78%
Female students
66%
2:1 or above
22%
Drop out rate

Most popular A-Levels studied (and grade achieved)

B
B
C

After graduation


The stats in this section relate to the general subject area/s at this university – not this specific course. We show this where there isn't enough data about the course, or where this is the most detailed info available to us.

Health and social care

What are graduates doing after six months?

This is what graduates told us they were doing (and earning), shortly after completing their course. We've crunched the numbers to show you if these immediate prospects are high, medium or low, compared to those studying this subject/s at other universities.

£20,000
med
Average annual salary
97%
med
Employed or in further education
86%
high
Employed in a role where degree was essential or beneficial

Top job areas of graduates

65%
Welfare professionals
19%
Welfare and housing associate professionals
4%
Business, research and administrative professionals

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This is what the university has told Ucas about the criteria they expect applicants to satisfy; some may be compulsory, others may be preferable.

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This is what the university has told Ucas about the course. Use it to get a quick idea about what makes it unique compared to similar courses, elsewhere.

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Course location and department:

This is what the university has told Ucas about the course. Use it to get a quick idea about what makes it unique compared to similar courses, elsewhere.

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Teaching Excellence Framework (TEF):

We've received this information from the Department for Education, via Ucas. This is how the university as a whole has been rated for its quality of teaching: gold silver or bronze. Note, not all universities have taken part in the TEF.

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This information comes from the National Student Survey, an annual student survey of final-year students. You can use this to see how satisfied students studying this subject area at this university, are (not the individual course).

We calculate a mean rating of all responses to indicate whether this is high, medium or low compared to the same subject area at other universities.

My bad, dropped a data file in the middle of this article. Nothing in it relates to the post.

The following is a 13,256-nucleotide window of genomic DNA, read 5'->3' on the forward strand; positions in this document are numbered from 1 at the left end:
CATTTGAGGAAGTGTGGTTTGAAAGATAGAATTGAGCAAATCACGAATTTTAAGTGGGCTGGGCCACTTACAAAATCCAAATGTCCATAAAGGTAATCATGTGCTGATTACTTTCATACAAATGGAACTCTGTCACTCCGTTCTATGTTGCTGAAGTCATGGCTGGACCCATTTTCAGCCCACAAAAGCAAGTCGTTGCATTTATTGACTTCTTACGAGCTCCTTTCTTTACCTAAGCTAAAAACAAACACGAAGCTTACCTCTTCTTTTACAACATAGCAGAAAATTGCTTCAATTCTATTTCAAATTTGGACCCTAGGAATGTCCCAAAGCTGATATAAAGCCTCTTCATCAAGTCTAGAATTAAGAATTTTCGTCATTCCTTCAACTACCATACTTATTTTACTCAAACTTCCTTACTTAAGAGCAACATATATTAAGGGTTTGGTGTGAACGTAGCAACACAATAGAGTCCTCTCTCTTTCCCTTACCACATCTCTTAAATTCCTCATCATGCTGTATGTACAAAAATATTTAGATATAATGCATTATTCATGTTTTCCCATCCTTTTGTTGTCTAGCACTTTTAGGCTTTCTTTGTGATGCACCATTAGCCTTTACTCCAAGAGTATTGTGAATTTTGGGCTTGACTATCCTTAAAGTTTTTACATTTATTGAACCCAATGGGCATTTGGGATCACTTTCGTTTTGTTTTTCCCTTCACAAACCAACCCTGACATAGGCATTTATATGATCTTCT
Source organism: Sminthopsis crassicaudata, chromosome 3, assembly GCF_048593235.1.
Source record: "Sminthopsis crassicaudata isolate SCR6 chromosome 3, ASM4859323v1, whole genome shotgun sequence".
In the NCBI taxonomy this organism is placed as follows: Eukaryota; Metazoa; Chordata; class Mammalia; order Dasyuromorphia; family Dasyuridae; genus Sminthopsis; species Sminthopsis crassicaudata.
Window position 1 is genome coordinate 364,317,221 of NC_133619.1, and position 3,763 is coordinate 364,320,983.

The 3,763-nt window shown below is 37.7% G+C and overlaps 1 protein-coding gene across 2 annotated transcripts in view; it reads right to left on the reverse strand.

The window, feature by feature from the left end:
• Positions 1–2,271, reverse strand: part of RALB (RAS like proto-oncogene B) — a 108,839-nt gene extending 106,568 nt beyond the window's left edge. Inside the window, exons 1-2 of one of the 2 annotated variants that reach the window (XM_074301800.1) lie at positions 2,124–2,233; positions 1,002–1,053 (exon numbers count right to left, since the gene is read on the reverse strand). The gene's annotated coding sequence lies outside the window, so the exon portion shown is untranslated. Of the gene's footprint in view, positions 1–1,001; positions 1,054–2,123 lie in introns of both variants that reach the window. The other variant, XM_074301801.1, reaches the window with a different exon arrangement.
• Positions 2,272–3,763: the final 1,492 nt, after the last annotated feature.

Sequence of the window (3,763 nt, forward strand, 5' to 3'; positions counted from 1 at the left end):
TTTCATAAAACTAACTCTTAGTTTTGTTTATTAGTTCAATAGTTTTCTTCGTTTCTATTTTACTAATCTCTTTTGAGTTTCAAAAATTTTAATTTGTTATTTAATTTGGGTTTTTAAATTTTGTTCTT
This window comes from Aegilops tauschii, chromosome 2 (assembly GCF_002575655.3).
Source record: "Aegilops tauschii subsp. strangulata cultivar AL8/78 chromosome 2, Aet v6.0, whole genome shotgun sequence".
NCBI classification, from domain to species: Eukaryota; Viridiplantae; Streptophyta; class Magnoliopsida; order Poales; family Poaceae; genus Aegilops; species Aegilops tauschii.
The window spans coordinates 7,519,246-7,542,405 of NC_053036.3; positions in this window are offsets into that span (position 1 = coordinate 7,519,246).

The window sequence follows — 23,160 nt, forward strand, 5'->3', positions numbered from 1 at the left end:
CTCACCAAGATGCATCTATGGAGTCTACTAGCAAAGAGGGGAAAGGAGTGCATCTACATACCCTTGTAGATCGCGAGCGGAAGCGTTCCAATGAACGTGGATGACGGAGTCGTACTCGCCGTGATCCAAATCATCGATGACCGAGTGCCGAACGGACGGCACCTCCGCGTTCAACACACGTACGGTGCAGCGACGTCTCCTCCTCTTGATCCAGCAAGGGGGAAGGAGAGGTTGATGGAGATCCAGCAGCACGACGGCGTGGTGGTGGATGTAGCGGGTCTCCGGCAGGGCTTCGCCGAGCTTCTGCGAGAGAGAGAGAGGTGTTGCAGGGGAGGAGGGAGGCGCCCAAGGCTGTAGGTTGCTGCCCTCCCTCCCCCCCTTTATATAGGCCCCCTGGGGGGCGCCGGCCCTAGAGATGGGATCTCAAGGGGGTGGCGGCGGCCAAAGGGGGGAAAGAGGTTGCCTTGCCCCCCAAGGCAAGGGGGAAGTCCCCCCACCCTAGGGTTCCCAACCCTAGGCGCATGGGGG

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This information is from the Higher Education Statistics Agency (HESA).

You can use this to get an idea of who you might share a lecture with and how they progressed in this subject, here. It's also worth comparing typical A-level subjects and grades students achieved with the current course entry requirements; similarities or differences here could indicate how flexible (or not) a university might be.

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Post-six month graduation stats:

This is from the Destinations of Leavers from Higher Education Survey, based on responses from graduates who studied the same subject area here.

It offers a snapshot of what grads went on to do six months later, what they were earning on average, and whether they felt their degree helped them obtain a 'graduate role'. We calculate a mean rating to indicate if this is high, medium or low compared to other universities.

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Graduate field commentary:

The Higher Education Careers Services Unit have provided some further context for all graduates in this subject area, including details that numbers alone might not show

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The Longitudinal Educational Outcomes dataset combines HRMC earnings data with student records from the Higher Education Statistics Agency.

While there are lots of factors at play when it comes to your future earnings, use this as a rough timeline of what graduates in this subject area were earning on average one, three and five years later. Can you see a steady increase in salary, or did grads need some experience under their belt before seeing a nice bump up in their pay packet?